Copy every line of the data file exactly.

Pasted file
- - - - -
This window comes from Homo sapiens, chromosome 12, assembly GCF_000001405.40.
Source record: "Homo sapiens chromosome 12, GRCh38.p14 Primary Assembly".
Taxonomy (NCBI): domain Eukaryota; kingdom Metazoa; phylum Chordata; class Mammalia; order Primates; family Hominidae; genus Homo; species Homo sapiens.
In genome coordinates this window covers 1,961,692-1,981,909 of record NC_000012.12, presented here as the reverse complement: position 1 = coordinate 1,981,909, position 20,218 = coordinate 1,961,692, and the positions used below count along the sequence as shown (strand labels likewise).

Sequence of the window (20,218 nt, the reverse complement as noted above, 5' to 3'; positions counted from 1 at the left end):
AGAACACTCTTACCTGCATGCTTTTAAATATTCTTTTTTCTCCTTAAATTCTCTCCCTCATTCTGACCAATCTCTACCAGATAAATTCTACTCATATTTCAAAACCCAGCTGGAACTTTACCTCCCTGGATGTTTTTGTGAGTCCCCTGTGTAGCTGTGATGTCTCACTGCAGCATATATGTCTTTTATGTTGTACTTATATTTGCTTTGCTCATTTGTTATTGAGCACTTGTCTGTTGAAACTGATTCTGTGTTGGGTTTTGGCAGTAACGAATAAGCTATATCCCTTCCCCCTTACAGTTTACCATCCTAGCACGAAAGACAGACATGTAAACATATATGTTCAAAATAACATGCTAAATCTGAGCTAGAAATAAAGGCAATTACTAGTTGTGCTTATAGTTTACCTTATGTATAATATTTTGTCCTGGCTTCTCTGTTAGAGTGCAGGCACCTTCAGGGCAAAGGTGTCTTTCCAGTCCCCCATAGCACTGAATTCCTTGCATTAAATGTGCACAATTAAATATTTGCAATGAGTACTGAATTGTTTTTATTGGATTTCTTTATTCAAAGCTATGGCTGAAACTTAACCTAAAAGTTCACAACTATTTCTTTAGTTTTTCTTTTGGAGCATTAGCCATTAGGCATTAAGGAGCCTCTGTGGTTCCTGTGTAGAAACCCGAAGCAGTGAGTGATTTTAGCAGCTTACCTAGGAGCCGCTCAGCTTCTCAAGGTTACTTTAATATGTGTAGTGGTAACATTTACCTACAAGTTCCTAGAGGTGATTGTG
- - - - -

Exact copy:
This window comes from Homo sapiens, chromosome 12, assembly GCF_000001405.40.
Source record: "Homo sapiens chromosome 12, GRCh38.p14 Primary Assembly".
Taxonomy (NCBI): domain Eukaryota; kingdom Metazoa; phylum Chordata; class Mammalia; order Primates; family Hominidae; genus Homo; species Homo sapiens.
In genome coordinates this window covers 1,961,692-1,981,909 of record NC_000012.12, presented here as the reverse complement: position 1 = coordinate 1,981,909, position 20,218 = coordinate 1,961,692, and the positions used below count along the sequence as shown (strand labels likewise).

Sequence of the window (20,218 nt, the reverse complement as noted above, 5' to 3'; positions counted from 1 at the left end):
AGAACACTCTTACCTGCATGCTTTTAAATATTCTTTTTTCTCCTTAAATTCTCTCCCTCATTCTGACCAATCTCTACCAGATAAATTCTACTCATATTTCAAAACCCAGCTGGAACTTTACCTCCCTGGATGTTTTTGTGAGTCCCCTGTGTAGCTGTGATGTCTCACTGCAGCATATATGTCTTTTATGTTGTACTTATATTTGCTTTGCTCATTTGTTATTGAGCACTTGTCTGTTGAAACTGATTCTGTGTTGGGTTTTGGCAGTAACGAATAAGCTATATCCCTTCCCCCTTACAGTTTACCATCCTAGCACGAAAGACAGACATGTAAACATATATGTTCAAAATAACATGCTAAATCTGAGCTAGAAATAAAGGCAATTACTAGTTGTGCTTATAGTTTACCTTATGTATAATATTTTGTCCTGGCTTCTCTGTTAGAGTGCAGGCACCTTCAGGGCAAAGGTGTCTTTCCAGTCCCCCATAGCACTGAATTCCTTGCATTAAATGTGCACAATTAAATATTTGCAATGAGTACTGAATTGTTTTTATTGGATTTCTTTATTCAAAGCTATGGCTGAAACTTAACCTAAAAGTTCACAACTATTTCTTTAGTTTTTCTTTTGGAGCATTAGCCATTAGGCATTAAGGAGCCTCTGTGGTTCCTGTGTAGAAACCCGAAGCAGTGAGTGATTTTAGCAGCTTACCTAGGAGCCGCTCAGCTTCTCAAGGTTACTTTAATATGTGTAGTGGTAACATTTACCTACAAGTTCCTAGAGGTGATTGTG